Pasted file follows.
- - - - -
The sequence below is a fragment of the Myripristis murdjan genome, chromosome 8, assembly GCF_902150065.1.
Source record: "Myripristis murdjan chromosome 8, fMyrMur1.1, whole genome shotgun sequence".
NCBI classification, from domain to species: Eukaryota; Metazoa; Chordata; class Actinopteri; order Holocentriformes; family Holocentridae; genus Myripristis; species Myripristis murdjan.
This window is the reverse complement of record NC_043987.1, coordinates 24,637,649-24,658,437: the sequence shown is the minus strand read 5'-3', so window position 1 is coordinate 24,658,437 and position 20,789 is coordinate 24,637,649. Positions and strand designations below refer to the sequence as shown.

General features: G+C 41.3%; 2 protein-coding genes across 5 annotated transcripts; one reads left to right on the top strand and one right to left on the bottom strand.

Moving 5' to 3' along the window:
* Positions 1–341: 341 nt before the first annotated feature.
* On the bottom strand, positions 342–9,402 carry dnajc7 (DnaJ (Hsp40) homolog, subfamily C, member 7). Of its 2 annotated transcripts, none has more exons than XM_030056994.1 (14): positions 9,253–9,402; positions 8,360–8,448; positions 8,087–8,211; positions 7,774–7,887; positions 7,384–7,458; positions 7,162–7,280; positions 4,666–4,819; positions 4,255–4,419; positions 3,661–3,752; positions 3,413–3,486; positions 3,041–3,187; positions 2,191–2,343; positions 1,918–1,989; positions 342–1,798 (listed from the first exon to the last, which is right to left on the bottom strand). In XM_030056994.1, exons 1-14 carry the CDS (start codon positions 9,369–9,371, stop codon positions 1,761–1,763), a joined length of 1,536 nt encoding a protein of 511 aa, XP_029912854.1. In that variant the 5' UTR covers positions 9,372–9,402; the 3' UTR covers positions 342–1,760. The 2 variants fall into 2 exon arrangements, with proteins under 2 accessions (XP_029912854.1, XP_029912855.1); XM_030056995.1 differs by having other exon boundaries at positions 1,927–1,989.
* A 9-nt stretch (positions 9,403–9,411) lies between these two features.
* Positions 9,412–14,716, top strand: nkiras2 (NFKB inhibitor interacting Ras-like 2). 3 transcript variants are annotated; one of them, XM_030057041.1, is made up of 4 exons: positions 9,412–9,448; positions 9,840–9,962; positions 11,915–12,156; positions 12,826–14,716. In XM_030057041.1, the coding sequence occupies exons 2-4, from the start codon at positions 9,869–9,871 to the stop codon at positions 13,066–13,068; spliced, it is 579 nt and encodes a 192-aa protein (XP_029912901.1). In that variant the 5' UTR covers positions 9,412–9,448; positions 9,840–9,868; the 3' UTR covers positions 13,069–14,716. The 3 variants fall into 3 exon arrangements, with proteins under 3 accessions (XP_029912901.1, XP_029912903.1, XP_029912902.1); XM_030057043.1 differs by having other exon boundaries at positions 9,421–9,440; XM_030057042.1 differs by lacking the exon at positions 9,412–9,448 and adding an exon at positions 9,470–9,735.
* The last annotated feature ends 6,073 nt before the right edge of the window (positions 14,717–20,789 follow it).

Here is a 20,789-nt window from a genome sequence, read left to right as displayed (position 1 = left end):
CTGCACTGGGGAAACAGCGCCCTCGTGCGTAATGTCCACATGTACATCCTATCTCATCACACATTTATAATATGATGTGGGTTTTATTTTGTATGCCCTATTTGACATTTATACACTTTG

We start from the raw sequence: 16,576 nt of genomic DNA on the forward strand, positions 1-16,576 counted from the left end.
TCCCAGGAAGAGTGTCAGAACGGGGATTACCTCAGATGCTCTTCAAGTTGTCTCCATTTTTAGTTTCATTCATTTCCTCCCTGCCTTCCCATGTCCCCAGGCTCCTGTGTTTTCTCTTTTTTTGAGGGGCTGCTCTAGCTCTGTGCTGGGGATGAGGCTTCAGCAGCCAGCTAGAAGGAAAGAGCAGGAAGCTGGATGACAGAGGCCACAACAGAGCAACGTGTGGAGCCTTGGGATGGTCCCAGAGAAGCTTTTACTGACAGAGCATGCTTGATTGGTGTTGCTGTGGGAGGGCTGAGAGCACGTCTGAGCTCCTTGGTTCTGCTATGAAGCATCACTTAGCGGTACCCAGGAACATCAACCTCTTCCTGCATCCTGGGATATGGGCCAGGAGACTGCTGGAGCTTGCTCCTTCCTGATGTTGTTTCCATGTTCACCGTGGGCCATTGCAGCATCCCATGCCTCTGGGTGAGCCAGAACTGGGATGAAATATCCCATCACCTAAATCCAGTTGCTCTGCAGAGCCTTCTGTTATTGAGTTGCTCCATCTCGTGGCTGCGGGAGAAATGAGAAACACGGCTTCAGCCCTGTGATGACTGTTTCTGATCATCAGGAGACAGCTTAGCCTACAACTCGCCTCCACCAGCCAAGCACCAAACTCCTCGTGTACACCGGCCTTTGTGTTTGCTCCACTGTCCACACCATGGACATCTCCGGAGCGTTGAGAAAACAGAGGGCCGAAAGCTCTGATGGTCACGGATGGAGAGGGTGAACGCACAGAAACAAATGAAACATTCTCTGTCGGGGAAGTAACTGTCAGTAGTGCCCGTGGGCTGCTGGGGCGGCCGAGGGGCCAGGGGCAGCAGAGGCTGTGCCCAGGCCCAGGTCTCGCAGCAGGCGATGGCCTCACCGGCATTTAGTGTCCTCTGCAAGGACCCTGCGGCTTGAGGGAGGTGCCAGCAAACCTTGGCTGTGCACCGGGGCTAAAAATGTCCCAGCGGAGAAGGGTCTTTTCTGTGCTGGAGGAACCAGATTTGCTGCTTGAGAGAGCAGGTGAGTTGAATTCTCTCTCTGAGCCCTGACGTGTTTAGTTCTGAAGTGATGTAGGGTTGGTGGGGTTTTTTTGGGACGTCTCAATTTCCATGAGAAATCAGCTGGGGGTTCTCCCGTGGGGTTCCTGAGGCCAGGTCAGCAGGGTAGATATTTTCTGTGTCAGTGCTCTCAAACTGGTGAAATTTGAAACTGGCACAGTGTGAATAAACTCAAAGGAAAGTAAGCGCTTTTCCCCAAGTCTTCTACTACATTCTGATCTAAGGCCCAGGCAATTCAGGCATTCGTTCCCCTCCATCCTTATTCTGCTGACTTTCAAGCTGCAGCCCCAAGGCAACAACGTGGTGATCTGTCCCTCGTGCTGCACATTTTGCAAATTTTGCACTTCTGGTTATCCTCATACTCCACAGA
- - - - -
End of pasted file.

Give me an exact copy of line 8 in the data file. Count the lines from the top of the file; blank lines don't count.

* On the bottom strand, positions 342–9,402 carry dnajc7 (DnaJ (Hsp40) homolog, subfamily C, member 7). Of its 2 annotated transcripts, none has more exons than XM_030056994.1 (14): positions 9,253–9,402; positions 8,360–8,448; positions 8,087–8,211; positions 7,774–7,887; positions 7,384–7,458; positions 7,162–7,280; positions 4,666–4,819; positions 4,255–4,419; positions 3,661–3,752; positions 3,413–3,486; positions 3,041–3,187; positions 2,191–2,343; positions 1,918–1,989; positions 342–1,798 (listed from the first exon to the last, which is right to left on the bottom strand). In XM_030056994.1, exons 1-14 carry the CDS (start codon positions 9,369–9,371, stop codon positions 1,761–1,763), a joined length of 1,536 nt encoding a protein of 511 aa, XP_029912854.1. In that variant the 5' UTR covers positions 9,372–9,402; the 3' UTR covers positions 342–1,760. The 2 variants fall into 2 exon arrangements, with proteins under 2 accessions (XP_029912854.1, XP_029912855.1); XM_030056995.1 differs by having other exon boundaries at positions 1,927–1,989.